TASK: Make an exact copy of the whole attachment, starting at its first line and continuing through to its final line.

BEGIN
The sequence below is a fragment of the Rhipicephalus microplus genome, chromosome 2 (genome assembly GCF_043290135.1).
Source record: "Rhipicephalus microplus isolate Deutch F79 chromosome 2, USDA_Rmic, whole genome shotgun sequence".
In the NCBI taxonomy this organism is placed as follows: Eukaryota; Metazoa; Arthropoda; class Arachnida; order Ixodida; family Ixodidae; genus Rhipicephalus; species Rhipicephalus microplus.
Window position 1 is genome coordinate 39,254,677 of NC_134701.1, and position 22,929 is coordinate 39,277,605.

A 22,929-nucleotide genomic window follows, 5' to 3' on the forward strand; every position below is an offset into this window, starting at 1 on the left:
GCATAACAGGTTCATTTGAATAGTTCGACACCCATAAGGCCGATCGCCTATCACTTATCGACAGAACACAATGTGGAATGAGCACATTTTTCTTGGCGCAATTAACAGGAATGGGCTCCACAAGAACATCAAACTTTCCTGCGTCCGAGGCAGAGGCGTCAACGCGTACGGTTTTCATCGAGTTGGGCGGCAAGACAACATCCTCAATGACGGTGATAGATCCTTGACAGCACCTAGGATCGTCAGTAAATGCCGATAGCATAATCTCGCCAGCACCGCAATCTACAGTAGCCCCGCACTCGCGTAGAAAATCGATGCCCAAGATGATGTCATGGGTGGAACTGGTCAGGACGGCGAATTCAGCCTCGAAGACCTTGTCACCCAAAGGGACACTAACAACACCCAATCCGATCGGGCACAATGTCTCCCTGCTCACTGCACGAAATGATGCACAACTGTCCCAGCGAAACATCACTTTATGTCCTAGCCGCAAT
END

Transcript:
The sequence below is a fragment of the Rhipicephalus microplus genome, chromosome 2 (genome assembly GCF_043290135.1).
Source record: "Rhipicephalus microplus isolate Deutch F79 chromosome 2, USDA_Rmic, whole genome shotgun sequence".
In the NCBI taxonomy this organism is placed as follows: Eukaryota; Metazoa; Arthropoda; class Arachnida; order Ixodida; family Ixodidae; genus Rhipicephalus; species Rhipicephalus microplus.
Window position 1 is genome coordinate 39,254,677 of NC_134701.1, and position 22,929 is coordinate 39,277,605.

A 22,929-nucleotide genomic window follows, 5' to 3' on the forward strand; every position below is an offset into this window, starting at 1 on the left:
GCATAACAGGTTCATTTGAATAGTTCGACACCCATAAGGCCGATCGCCTATCACTTATCGACAGAACACAATGTGGAATGAGCACATTTTTCTTGGCGCAATTAACAGGAATGGGCTCCACAAGAACATCAAACTTTCCTGCGTCCGAGGCAGAGGCGTCAACGCGTACGGTTTTCATCGAGTTGGGCGGCAAGACAACATCCTCAATGACGGTGATAGATCCTTGACAGCACCTAGGATCGTCAGTAAATGCCGATAGCATAATCTCGCCAGCACCGCAATCTACAGTAGCCCCGCACTCGCGTAGAAAATCGATGCCCAAGATGATGTCATGGGTGGAACTGGTCAGGACGGCGAATTCAGCCTCGAAGACCTTGTCACCCAAAGGGACACTAACAACACCCAATCCGATCGGGCACAATGTCTCCCTGCTCACTGCACGAAATGATGCACAACTGTCCCAGCGAAACATCACTTTATGTCCTAGCCGCAAT